'Just lucky I survived': Bombardier remembers World War II
Ralph Goldsticker doesn't consider himself a hero.
The 97-year-old World War II veteran says he was just a guy was doing his job like everyone else at the height of the war in 1944.
But his story, which he continues to share as Veterans' Day approaches, is the stuff of which heroes are made.
The Creve Coeur resident was flying bombing missions over Europe when he was 22. Goldsticker was the bombardier in a B-17 bomber. That's the person who sat in the plexiglass bubble in the nose of the plane, to get the best view of the targets.
He was part of a 10-member crew that flew 35 missions between May and October 1944, including two during D-Day on June 6 of that year.
"Took off at 2 in the morning and there were so many planes in the sky, we didn't drop our bombs 'til right before 7 o'clock on Sword Beach," Goldsticker recalled during a recent conversation at his Creve Coeur apartment.
"We got back around 9:30. Then they reloaded the planes and we got fed. And then we took off again," he said.
Goldsticker and the other crew members spent 14-and-a-half hours in the air during the invasion that was considered a key turning point in the war. But despite the importance of those missions, the most intense bombing run he experienced came weeks later, when the B-17 was hit by German anti-aircraft fire.
"Our co-pilot was injured and we had more than 70 holes in the plane and lost two engines over Munich," Goldsticker said.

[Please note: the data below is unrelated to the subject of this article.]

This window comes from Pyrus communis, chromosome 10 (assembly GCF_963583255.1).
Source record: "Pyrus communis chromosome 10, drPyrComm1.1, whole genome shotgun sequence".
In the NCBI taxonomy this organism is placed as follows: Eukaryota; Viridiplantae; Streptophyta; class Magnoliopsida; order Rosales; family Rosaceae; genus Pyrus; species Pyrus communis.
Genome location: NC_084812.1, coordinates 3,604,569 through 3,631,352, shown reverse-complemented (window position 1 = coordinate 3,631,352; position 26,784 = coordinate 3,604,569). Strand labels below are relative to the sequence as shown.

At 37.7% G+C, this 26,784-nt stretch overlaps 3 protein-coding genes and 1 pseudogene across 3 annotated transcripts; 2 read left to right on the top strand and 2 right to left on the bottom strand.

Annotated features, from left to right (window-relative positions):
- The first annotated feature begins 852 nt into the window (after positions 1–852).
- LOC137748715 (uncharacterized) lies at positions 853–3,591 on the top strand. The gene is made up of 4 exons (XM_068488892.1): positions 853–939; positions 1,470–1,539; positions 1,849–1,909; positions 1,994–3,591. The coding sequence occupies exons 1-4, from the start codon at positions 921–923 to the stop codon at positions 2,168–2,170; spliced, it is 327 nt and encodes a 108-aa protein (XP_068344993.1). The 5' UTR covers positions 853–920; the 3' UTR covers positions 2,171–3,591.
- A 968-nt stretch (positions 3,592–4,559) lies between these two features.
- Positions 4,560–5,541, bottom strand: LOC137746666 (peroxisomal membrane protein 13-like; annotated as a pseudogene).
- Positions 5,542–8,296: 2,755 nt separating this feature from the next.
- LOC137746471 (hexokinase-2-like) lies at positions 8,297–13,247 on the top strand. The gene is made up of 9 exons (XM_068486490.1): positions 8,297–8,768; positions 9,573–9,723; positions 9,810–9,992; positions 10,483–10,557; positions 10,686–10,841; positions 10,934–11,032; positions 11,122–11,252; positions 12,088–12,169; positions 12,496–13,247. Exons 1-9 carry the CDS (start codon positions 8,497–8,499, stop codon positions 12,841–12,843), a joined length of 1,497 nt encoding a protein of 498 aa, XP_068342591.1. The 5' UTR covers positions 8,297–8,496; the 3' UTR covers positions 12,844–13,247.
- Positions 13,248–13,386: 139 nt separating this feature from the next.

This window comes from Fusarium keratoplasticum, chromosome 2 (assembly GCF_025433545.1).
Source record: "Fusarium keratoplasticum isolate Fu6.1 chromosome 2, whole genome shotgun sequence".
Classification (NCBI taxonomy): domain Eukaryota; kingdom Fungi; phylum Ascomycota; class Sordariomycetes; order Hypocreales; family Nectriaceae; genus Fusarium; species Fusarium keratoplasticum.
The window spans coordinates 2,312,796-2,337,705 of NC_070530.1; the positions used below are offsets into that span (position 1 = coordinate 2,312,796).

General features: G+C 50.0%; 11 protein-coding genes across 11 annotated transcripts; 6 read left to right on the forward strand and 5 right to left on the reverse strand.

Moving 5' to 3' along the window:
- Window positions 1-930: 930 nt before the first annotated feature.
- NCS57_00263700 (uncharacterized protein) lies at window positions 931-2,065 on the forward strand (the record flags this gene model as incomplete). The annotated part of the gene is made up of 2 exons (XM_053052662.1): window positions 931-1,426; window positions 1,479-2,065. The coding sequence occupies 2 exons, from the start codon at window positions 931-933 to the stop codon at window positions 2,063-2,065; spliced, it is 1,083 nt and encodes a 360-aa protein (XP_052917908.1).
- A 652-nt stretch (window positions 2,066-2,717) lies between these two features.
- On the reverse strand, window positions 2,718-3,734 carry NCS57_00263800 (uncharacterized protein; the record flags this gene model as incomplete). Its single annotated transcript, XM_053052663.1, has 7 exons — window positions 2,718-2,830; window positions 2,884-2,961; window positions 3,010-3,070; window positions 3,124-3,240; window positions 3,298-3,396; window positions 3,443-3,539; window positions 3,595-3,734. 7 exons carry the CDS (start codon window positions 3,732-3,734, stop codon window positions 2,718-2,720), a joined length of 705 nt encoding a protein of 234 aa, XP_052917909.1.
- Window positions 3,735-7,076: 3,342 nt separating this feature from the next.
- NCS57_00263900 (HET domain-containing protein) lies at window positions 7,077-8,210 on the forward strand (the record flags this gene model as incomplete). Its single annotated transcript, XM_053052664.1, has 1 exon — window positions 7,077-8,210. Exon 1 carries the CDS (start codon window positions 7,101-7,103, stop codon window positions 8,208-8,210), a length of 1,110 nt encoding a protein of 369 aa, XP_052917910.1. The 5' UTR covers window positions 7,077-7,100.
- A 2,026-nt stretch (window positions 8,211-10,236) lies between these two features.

The co-pilot was wounded and had a hole in his upper-thigh about the size of a softball. Luckily, the plane was flying at 27,000 feet, where it was minus-40 degrees.
"The blood froze," Goldsticker said. "So that saved him."
And this is where the hero stuff really comes into play because the temperature warmed up as the plane went into lower altitudes.
"I held my hand on his thigh the last three-and-a-half hours to keep him from bleeding."
Goldsticker said the copilot survived but needed 22 operations over four years.
It was the last flight for a crew that flew more than 30 bombing missions in less than 6 months. The military broke up the team and Goldsticker eventually became an instructor in Texas.
That's where he and hundreds of others celebrated when the war finally ended.
"And that night the whole town got drunk," he recalled. "We were happy ... wouldn't get shot at anymore."
Goldsticker grew up in University City. After the war, he came back to the St. Louis region and raised a family. He carved out a career in the clothing industry.
Today, he stays active by volunteering, playing cards with friends and speaking to students and community organizations throughout the area. But Goldsticker doesn't think sharing his experiences of more than 70 years ago is a big deal, especially for today's children.
He recalls how he would have felt at their age.
"I was in grade school 75 years after the Civil War. It was ancient history to me then."
But people keep asking him to speak, so he obliges. And his story resonates in several areas of the St. Louis community. He was recently honored at a St. Louis Blues game.
"I'm honored that I'm being honored," he joked. "Many of us went through the same thing in combat where it was on the ground or in the air. I'm just lucky I survived."
The National World War II Museum in New Orleans reports more than 400,000 members of the U.S. military were killed during WWII.
Goldsticker feels very fortunate that he’s among those who made it home.
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